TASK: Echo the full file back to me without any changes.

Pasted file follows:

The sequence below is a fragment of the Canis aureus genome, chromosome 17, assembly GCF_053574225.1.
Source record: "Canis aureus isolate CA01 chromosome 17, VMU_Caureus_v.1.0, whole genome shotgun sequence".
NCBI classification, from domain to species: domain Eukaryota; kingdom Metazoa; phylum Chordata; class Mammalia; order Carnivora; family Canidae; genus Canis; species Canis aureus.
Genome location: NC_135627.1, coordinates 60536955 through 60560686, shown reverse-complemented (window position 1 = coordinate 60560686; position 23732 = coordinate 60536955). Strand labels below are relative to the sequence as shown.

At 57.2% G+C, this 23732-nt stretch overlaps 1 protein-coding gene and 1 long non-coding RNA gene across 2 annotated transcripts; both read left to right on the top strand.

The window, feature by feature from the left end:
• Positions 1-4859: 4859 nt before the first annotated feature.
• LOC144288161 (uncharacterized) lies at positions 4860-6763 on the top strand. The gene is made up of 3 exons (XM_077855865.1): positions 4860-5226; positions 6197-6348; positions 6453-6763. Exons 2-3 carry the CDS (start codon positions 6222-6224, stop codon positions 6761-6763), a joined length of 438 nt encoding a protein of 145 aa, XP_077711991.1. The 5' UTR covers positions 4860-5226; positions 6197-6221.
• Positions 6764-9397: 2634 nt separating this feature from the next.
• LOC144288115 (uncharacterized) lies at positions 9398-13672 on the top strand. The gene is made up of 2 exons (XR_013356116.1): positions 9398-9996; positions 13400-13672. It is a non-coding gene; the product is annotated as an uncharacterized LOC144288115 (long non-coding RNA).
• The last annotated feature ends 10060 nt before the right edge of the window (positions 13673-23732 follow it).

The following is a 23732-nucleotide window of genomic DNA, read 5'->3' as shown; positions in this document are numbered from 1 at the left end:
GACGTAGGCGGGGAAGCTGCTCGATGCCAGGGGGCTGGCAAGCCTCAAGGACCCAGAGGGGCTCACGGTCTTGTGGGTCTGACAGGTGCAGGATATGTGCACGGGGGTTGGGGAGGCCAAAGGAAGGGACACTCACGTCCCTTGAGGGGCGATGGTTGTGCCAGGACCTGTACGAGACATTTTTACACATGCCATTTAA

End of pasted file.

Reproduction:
The sequence below is a fragment of the Canis aureus genome, chromosome 17, assembly GCF_053574225.1.
Source record: "Canis aureus isolate CA01 chromosome 17, VMU_Caureus_v.1.0, whole genome shotgun sequence".
NCBI classification, from domain to species: domain Eukaryota; kingdom Metazoa; phylum Chordata; class Mammalia; order Carnivora; family Canidae; genus Canis; species Canis aureus.
Genome location: NC_135627.1, coordinates 60536955 through 60560686, shown reverse-complemented (window position 1 = coordinate 60560686; position 23732 = coordinate 60536955). Strand labels below are relative to the sequence as shown.

At 57.2% G+C, this 23732-nt stretch overlaps 1 protein-coding gene and 1 long non-coding RNA gene across 2 annotated transcripts; both read left to right on the top strand.

The window, feature by feature from the left end:
• Positions 1-4859: 4859 nt before the first annotated feature.
• LOC144288161 (uncharacterized) lies at positions 4860-6763 on the top strand. The gene is made up of 3 exons (XM_077855865.1): positions 4860-5226; positions 6197-6348; positions 6453-6763. Exons 2-3 carry the CDS (start codon positions 6222-6224, stop codon positions 6761-6763), a joined length of 438 nt encoding a protein of 145 aa, XP_077711991.1. The 5' UTR covers positions 4860-5226; positions 6197-6221.
• Positions 6764-9397: 2634 nt separating this feature from the next.
• LOC144288115 (uncharacterized) lies at positions 9398-13672 on the top strand. The gene is made up of 2 exons (XR_013356116.1): positions 9398-9996; positions 13400-13672. It is a non-coding gene; the product is annotated as an uncharacterized LOC144288115 (long non-coding RNA).
• The last annotated feature ends 10060 nt before the right edge of the window (positions 13673-23732 follow it).

The following is a 23732-nucleotide window of genomic DNA, read 5'->3' as shown; positions in this document are numbered from 1 at the left end:
GACGTAGGCGGGGAAGCTGCTCGATGCCAGGGGGCTGGCAAGCCTCAAGGACCCAGAGGGGCTCACGGTCTTGTGGGTCTGACAGGTGCAGGATATGTGCACGGGGGTTGGGGAGGCCAAAGGAAGGGACACTCACGTCCCTTGAGGGGCGATGGTTGTGCCAGGACCTGTACGAGACATTTTTACACATGCCATTTAA